Chasing Rainbows

The annual Grand Canyon monsoon is known for its spectacular electrical storms, but let’s not forget the rainbows that often punctuate these storms. A rainbow requires rain, sunlight, and the right viewing angle—given the ephemeral nature of a monsoon thunderstorm, it’s usually safe to assume that the sun probably isn’t far behind. To experience a rainbow after a Grand Canyon monsoon storm, all it…

A Maui Memory

March 2018 Each year I do back-to-back workshops in Hawaii, one on the Big Island and one on Maui (it’s a tough job, but…, well, you know…). This year’s Big Island workshop was complicated first by the recent Kilauea eruption, and then by Hurricane Lane, which deposited 50 inches of rain on our host city Hilo just days before the workshop. To get my…

Better than a Pot of Gold

My relationship with Yosemite rainbows goes all the way back to my childhood, when a rainbow arcing across the face of Half Dome made my father more excited than I believed possible for an adult. I look back on that experience as the foundation of my interest in photography, my relationship with Yosemite, and my love for rainbows. So, needless to say, photographing a…

Should I or shouldn’t I?

I get a lot of questions in the field during a photo workshop, but about 80% of them are some version of, “Should I do it this way or that way?”: “Should I use a polarizer (or not)?” “Should I shoot this horizontal or vertical?” “Should I shoot this wide or telephoto?” “Should I include that rock or leave it out?” “Should I…?” Sometimes…

Weather or not

When the weather gets crazy, do you sprint for cover or reach for your camera? Your answer may be a pretty good indicator of your success as a landscape photographer. It’s an unfortunate fact that the light, color, and drama that make the most memorable landscape photos all come when most sane people would rather be inside: at sunrise, when the rest of the world…

Tapping the joy

The downside of turning your passion into your profession is that so many decisions are no longer based on the pleasure they bring. Since my early 20s, I’d been very happy as an amateur photographer, picking my photo destinations and the images I clicked for the sheer joy of it. But I knew becoming a professional photographer risked preempting that joy with photography decisions designed…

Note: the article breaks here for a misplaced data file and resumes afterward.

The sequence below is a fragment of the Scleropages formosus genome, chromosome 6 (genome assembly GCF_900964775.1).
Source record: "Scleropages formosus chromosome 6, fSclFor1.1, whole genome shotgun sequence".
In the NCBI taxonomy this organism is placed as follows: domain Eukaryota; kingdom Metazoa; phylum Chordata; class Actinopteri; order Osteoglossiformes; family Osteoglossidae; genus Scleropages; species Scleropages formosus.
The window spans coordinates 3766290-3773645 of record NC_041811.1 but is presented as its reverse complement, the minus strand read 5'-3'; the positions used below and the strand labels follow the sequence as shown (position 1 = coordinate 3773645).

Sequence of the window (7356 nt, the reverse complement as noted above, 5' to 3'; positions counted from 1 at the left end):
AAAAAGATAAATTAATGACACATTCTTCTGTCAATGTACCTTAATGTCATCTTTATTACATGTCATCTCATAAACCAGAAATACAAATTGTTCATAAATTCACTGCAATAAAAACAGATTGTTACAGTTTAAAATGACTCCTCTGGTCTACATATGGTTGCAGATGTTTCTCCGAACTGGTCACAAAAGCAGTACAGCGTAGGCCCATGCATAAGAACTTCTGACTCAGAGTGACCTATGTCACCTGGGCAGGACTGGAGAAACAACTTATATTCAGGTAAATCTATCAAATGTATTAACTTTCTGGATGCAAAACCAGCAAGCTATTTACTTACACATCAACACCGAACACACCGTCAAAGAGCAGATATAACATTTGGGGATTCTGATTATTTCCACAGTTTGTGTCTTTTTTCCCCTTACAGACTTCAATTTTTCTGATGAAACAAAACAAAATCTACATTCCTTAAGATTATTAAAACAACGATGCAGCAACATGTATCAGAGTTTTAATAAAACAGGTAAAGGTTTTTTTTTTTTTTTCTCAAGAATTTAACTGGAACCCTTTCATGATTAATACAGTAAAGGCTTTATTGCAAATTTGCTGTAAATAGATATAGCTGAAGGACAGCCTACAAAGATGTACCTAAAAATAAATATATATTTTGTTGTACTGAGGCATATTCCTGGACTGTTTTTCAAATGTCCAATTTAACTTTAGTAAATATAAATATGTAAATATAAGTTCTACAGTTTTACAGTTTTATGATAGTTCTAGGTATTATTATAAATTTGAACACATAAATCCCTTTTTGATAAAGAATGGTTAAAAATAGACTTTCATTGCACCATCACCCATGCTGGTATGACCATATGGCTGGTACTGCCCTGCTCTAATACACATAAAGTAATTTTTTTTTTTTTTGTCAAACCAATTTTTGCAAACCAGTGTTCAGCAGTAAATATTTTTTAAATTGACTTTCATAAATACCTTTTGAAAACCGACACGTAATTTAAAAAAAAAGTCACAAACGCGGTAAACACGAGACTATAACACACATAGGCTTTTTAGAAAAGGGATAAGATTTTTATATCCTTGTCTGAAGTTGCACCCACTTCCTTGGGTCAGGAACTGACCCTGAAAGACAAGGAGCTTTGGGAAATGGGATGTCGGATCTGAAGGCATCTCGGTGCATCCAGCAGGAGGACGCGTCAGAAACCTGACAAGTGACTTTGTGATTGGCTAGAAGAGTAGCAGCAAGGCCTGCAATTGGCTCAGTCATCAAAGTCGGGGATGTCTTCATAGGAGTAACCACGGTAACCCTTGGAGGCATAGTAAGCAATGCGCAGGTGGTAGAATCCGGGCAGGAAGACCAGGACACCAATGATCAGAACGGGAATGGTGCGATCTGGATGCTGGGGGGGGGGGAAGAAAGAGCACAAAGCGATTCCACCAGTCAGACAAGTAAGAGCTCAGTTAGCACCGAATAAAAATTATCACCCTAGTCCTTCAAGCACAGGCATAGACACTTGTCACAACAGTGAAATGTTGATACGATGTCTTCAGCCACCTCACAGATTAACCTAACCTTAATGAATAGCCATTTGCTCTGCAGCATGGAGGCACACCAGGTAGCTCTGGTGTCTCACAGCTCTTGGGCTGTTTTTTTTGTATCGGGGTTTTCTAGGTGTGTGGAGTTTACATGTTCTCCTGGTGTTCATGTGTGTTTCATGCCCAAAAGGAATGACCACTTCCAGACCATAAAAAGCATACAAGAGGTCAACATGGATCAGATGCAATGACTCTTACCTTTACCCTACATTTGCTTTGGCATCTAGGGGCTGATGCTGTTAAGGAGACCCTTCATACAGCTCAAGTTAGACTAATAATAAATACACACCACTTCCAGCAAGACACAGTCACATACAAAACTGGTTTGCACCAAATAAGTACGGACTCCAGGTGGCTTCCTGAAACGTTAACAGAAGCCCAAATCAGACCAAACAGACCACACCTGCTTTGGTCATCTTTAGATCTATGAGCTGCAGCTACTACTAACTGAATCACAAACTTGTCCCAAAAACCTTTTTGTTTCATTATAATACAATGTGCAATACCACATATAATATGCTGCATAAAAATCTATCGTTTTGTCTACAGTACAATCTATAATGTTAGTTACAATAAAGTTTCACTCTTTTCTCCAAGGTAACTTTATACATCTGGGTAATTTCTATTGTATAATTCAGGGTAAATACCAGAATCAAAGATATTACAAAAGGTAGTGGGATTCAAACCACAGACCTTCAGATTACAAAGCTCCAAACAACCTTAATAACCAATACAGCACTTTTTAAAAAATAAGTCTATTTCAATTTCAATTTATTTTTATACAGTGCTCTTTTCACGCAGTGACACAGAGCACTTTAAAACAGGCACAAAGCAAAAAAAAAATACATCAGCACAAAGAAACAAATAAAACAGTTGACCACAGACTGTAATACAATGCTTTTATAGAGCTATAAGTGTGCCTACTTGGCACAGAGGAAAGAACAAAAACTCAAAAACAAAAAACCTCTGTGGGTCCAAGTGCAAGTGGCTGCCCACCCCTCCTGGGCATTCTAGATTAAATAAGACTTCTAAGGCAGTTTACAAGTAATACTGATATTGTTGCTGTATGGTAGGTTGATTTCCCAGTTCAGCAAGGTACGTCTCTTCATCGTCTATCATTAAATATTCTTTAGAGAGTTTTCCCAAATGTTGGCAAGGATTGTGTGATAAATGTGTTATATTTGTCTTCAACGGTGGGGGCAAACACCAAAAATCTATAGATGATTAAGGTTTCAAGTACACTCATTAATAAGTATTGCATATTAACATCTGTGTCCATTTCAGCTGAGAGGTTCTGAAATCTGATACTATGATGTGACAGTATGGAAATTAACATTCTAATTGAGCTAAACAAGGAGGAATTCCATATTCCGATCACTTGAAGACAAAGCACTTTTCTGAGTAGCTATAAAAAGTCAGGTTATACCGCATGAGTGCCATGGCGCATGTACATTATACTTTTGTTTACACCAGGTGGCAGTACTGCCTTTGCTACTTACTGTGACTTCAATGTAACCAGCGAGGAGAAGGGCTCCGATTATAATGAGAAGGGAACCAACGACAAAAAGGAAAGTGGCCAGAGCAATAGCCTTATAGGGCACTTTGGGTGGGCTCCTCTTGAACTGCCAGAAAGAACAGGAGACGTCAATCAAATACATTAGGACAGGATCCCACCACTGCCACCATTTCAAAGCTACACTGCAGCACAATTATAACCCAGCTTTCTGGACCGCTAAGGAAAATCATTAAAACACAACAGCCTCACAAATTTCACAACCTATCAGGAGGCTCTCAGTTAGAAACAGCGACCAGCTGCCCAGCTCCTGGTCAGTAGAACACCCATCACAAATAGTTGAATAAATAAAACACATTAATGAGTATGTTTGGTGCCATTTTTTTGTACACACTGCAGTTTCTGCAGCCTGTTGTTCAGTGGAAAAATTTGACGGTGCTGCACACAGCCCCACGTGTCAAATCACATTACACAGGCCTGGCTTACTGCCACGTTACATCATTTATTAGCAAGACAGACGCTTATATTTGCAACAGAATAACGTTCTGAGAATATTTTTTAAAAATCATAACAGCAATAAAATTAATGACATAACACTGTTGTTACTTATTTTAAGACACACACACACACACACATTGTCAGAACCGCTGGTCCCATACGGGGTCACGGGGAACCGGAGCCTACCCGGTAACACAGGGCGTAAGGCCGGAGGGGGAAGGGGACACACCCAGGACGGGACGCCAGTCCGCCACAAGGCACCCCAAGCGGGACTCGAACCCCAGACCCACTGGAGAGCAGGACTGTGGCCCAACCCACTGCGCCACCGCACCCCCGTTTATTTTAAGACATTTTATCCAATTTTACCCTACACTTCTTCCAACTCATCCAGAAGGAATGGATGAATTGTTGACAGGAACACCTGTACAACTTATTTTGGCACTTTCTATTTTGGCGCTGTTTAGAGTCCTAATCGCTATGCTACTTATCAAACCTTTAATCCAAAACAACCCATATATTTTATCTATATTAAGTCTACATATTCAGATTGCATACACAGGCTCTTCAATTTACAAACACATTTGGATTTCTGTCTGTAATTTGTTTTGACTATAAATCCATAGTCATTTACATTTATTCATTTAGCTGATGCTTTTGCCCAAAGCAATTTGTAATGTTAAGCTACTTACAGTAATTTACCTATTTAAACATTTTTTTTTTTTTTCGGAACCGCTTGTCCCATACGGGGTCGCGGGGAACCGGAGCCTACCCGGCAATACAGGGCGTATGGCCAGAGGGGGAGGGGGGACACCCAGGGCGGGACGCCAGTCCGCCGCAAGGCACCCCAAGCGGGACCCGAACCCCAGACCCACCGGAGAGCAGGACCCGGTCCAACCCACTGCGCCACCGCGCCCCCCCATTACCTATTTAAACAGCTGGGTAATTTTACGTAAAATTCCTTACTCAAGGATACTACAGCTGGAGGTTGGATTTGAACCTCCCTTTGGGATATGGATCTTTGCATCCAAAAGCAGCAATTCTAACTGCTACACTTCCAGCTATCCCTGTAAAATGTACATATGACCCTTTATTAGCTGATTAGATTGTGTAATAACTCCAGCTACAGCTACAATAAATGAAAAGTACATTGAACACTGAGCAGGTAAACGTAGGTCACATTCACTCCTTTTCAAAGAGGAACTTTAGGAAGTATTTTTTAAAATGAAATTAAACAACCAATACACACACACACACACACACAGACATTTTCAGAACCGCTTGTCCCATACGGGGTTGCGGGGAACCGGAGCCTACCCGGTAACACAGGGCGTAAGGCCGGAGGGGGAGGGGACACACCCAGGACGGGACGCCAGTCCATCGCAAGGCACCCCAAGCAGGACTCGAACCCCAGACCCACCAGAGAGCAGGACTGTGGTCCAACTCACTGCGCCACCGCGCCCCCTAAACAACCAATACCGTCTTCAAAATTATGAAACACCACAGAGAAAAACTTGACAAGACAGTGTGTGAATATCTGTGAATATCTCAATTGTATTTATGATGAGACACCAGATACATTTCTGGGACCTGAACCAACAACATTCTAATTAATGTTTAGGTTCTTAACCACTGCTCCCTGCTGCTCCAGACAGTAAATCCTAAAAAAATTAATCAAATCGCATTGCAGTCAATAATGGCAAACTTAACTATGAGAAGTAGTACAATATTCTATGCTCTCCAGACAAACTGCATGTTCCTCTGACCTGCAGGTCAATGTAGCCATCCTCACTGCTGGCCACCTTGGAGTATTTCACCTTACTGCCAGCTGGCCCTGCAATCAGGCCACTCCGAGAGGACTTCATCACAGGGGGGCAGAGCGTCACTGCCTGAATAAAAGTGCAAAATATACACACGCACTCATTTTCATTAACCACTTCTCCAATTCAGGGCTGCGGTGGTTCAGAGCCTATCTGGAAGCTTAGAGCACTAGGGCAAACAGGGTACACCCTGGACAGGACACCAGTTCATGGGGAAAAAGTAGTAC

Yosemite’s Rainbows

Despite being one Yosemite Valley’s most dramatic sights, Yosemite Falls can frustrate photographers. Its best light comes on winter mornings, when frigid temperatures in the high Sierra hold most of Yosemite Creek hostage until spring. But by the time the spring thaw has arrived, the sun rises behind Half Dome Yosemite Falls is in shade until midmorning. Adding insult to injury, not only do…

Eclipse 2017: Savor the Moment

Today I drive to the mountains of Idaho to photograph Monday’s total solar eclipse. Having never photographed an eclipse, total or otherwise, I have no eclipse images to share. And I won’t pretend to be an expert, or attempt to tell you how to photograph it. But I do have one piece of experienced-based advice that I want to share with photographers planning to…

All’s well that ends well

Most photographers will tell you that some of the best locations are a bit of a pain to get to. Not necessarily death-defying dangerous, just a pain. Not only is Queen’s Bath on Kauai one of those locations, this year getting there required dealing with the Hawaii equivalent of the troll who lives under the bridge. For many years I’ve been helping my friend…

The cat’s out of the bag…

For about three weeks I’ve had to bite my tongue about two new Sony lenses I got to try out a few weeks ago. But yesterday Sony announced their brand new 16-35 f2.8 GM and 12-24 f4 G lenses and I’m free to share. I spent most of this week just outside of Santa Barbara, California with a hundred or so Sony Artisan and Creative Collective photographers at Sony’s…